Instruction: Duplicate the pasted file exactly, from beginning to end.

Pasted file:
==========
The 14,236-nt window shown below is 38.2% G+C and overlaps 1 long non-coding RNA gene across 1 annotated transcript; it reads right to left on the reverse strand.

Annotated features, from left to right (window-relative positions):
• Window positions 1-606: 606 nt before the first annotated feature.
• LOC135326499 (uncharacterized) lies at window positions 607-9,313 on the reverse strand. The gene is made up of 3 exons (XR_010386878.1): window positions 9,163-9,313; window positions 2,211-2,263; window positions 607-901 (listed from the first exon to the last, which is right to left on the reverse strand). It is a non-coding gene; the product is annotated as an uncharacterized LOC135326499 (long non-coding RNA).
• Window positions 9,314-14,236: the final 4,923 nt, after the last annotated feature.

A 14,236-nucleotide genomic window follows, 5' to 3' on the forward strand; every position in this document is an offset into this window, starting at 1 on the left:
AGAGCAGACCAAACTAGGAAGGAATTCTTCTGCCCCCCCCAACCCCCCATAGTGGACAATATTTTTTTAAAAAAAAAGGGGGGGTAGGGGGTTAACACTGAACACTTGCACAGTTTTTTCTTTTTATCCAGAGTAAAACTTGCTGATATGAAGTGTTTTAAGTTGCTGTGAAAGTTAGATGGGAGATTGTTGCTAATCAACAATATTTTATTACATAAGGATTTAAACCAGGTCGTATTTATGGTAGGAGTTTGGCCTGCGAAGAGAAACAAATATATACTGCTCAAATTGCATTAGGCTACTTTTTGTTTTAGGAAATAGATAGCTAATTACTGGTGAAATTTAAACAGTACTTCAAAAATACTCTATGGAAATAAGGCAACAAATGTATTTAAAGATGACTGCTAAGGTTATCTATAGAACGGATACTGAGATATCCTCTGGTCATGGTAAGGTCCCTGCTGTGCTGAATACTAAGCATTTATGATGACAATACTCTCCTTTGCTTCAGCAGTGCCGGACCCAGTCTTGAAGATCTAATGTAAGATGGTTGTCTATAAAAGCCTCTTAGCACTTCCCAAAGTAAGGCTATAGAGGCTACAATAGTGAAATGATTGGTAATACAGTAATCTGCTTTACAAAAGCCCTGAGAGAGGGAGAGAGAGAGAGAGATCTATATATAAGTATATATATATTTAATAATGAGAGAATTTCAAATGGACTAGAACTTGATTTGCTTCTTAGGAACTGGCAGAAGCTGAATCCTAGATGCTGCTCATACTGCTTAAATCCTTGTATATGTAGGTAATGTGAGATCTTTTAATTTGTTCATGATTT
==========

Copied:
The 14,236-nt window shown below is 38.2% G+C and overlaps 1 long non-coding RNA gene across 1 annotated transcript; it reads right to left on the reverse strand.

Annotated features, from left to right (window-relative positions):
• Window positions 1-606: 606 nt before the first annotated feature.
• LOC135326499 (uncharacterized) lies at window positions 607-9,313 on the reverse strand. The gene is made up of 3 exons (XR_010386878.1): window positions 9,163-9,313; window positions 2,211-2,263; window positions 607-901 (listed from the first exon to the last, which is right to left on the reverse strand). It is a non-coding gene; the product is annotated as an uncharacterized LOC135326499 (long non-coding RNA).
• Window positions 9,314-14,236: the final 4,923 nt, after the last annotated feature.

A 14,236-nucleotide genomic window follows, 5' to 3' on the forward strand; every position in this document is an offset into this window, starting at 1 on the left:
AGAGCAGACCAAACTAGGAAGGAATTCTTCTGCCCCCCCCAACCCCCCATAGTGGACAATATTTTTTTAAAAAAAAAGGGGGGGTAGGGGGTTAACACTGAACACTTGCACAGTTTTTTCTTTTTATCCAGAGTAAAACTTGCTGATATGAAGTGTTTTAAGTTGCTGTGAAAGTTAGATGGGAGATTGTTGCTAATCAACAATATTTTATTACATAAGGATTTAAACCAGGTCGTATTTATGGTAGGAGTTTGGCCTGCGAAGAGAAACAAATATATACTGCTCAAATTGCATTAGGCTACTTTTTGTTTTAGGAAATAGATAGCTAATTACTGGTGAAATTTAAACAGTACTTCAAAAATACTCTATGGAAATAAGGCAACAAATGTATTTAAAGATGACTGCTAAGGTTATCTATAGAACGGATACTGAGATATCCTCTGGTCATGGTAAGGTCCCTGCTGTGCTGAATACTAAGCATTTATGATGACAATACTCTCCTTTGCTTCAGCAGTGCCGGACCCAGTCTTGAAGATCTAATGTAAGATGGTTGTCTATAAAAGCCTCTTAGCACTTCCCAAAGTAAGGCTATAGAGGCTACAATAGTGAAATGATTGGTAATACAGTAATCTGCTTTACAAAAGCCCTGAGAGAGGGAGAGAGAGAGAGAGATCTATATATAAGTATATATATATTTAATAATGAGAGAATTTCAAATGGACTAGAACTTGATTTGCTTCTTAGGAACTGGCAGAAGCTGAATCCTAGATGCTGCTCATACTGCTTAAATCCTTGTATATGTAGGTAATGTGAGATCTTTTAATTTGTTCATGATTT